For parents, remember that the opportunity to write a personal statement on the application can privilege some and disadvantage others. Some parents will have sharper writing skills and higher comfort levels around presenting themselves and their child in writing. The admissions process should rightly be an assessment of the student’s academic ability, but not the parents’. We should provide multiple ways for candidates to “show up” in the process. What if our interview questions asked more about what we really wanted to know, with more opportunities for our students and families to tell their stories in their own way? Right now, we interview for fit — the books you’ve read, the classes you enjoy, what you are looking for in your next school. We end up at times with cookie-cutter information at best, and often with information that we match against a profile of a “typical” student for us, unleashing all of our implicit bias on the interpretation of answers. But what if we interviewed for narrative, to better understand the story behind the family as they engage in this process?

What if we included questions like these in our interview process?

  • How did you end up sitting here with me today?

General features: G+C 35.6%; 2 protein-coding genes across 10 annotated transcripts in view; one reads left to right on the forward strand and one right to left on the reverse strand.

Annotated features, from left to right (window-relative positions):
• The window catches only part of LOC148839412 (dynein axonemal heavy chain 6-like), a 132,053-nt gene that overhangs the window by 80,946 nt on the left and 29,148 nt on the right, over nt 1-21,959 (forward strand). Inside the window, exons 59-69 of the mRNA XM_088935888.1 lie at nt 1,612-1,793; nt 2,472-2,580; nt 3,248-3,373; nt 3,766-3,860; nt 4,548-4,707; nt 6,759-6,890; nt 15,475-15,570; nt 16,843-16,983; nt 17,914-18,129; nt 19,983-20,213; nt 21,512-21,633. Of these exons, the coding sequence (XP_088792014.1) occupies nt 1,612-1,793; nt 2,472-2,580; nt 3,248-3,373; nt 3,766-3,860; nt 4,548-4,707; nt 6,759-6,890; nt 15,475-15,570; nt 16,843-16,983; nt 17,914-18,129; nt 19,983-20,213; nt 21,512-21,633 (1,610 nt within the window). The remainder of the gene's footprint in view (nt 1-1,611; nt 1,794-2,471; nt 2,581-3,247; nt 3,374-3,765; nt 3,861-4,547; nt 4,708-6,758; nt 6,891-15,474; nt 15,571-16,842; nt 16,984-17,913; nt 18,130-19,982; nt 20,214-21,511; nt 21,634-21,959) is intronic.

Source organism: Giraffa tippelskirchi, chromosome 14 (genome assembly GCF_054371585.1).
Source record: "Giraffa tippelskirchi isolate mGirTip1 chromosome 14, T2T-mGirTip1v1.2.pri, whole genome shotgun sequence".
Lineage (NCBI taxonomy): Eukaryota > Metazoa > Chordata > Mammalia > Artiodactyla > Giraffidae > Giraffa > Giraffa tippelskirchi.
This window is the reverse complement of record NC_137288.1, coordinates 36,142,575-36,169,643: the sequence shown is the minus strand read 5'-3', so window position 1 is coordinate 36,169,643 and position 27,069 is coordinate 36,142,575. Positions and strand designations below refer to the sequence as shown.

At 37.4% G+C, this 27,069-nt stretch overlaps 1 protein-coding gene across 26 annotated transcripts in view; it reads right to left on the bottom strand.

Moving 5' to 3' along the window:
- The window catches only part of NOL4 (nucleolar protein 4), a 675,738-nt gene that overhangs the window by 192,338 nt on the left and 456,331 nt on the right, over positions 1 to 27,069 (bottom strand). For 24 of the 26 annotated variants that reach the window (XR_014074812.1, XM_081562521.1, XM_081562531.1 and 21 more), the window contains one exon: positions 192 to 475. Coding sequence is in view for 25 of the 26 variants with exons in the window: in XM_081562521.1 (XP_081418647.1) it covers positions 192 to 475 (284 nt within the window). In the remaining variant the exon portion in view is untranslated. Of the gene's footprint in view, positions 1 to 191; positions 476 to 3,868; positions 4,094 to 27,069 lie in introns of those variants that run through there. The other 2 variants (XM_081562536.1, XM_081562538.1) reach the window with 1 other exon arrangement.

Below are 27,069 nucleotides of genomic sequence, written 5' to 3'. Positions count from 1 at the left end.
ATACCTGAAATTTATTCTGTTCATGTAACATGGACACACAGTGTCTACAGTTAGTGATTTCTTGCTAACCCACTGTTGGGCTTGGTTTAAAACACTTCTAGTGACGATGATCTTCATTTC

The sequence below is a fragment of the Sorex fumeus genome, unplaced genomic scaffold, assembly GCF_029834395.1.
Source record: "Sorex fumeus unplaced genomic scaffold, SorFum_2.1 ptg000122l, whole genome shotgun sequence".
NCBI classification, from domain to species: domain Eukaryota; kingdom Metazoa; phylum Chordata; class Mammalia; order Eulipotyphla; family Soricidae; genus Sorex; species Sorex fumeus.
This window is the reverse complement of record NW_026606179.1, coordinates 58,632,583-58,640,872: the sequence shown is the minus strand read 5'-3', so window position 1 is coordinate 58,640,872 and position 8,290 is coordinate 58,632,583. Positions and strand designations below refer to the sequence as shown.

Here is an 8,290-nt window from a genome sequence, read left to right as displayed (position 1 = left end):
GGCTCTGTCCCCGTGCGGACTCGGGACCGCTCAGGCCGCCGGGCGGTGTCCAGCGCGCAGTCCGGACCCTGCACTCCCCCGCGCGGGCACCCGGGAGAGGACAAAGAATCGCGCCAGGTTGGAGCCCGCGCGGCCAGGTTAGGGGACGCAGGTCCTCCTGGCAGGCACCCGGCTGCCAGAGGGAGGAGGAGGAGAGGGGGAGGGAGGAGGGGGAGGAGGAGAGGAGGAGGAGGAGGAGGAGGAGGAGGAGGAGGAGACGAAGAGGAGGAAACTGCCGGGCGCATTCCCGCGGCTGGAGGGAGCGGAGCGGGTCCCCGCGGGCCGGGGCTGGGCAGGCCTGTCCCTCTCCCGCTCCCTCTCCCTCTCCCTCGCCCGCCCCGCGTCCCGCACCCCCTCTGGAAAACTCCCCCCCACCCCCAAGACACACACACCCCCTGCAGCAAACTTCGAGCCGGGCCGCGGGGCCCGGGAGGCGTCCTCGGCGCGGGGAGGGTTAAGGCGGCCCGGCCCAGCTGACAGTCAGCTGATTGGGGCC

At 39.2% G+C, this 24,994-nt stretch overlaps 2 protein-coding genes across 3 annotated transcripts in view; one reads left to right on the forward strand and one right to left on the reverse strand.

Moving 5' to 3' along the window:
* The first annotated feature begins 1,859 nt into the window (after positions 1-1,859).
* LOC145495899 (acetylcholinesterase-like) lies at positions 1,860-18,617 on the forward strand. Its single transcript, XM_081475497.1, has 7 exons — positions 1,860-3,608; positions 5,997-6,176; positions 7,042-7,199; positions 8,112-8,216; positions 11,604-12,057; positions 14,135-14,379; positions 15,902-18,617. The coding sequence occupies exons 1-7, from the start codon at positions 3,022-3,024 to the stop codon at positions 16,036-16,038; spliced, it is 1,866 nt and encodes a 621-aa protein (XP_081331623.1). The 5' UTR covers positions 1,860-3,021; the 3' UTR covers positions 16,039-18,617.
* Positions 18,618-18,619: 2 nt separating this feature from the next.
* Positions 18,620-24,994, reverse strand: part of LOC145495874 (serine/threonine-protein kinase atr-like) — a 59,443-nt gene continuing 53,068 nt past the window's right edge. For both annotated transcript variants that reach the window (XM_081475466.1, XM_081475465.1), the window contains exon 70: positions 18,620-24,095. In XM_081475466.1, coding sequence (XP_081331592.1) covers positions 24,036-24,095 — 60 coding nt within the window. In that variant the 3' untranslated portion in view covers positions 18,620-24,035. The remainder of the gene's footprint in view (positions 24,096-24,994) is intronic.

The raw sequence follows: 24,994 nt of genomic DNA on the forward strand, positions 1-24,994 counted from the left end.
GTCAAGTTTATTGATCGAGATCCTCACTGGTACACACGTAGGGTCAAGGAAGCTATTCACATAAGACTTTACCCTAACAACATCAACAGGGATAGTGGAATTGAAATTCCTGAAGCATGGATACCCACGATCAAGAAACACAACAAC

• If I were to come to your house, what would I need to know in order to fit in with how you do things there?
  • If I dropped in on one of your/your child’s classes unexpectedly, what would I see happening in the class, and what would I see about you/your child?
  • If I saw you/your child at home on a regular day, what would I notice about you/your child?
  • Everyone in our community teaches and learns. What could you/your child teach us, and what do you/your child hope to learn from us?
  • What would coming to our school mean to you/your child?

What if we asked references the questions we really needed to know and move away from checkboxes to a set of 3–5 narrative questions?

  • How are they as members of the community?
  • How do they support the diversity in the community?
  • How do they enhance your school and/or your classroom?
  • If you could set a goal for this student at their next school, what would it be?

What if we were honest in our marketing and sales job about where we are in DEI?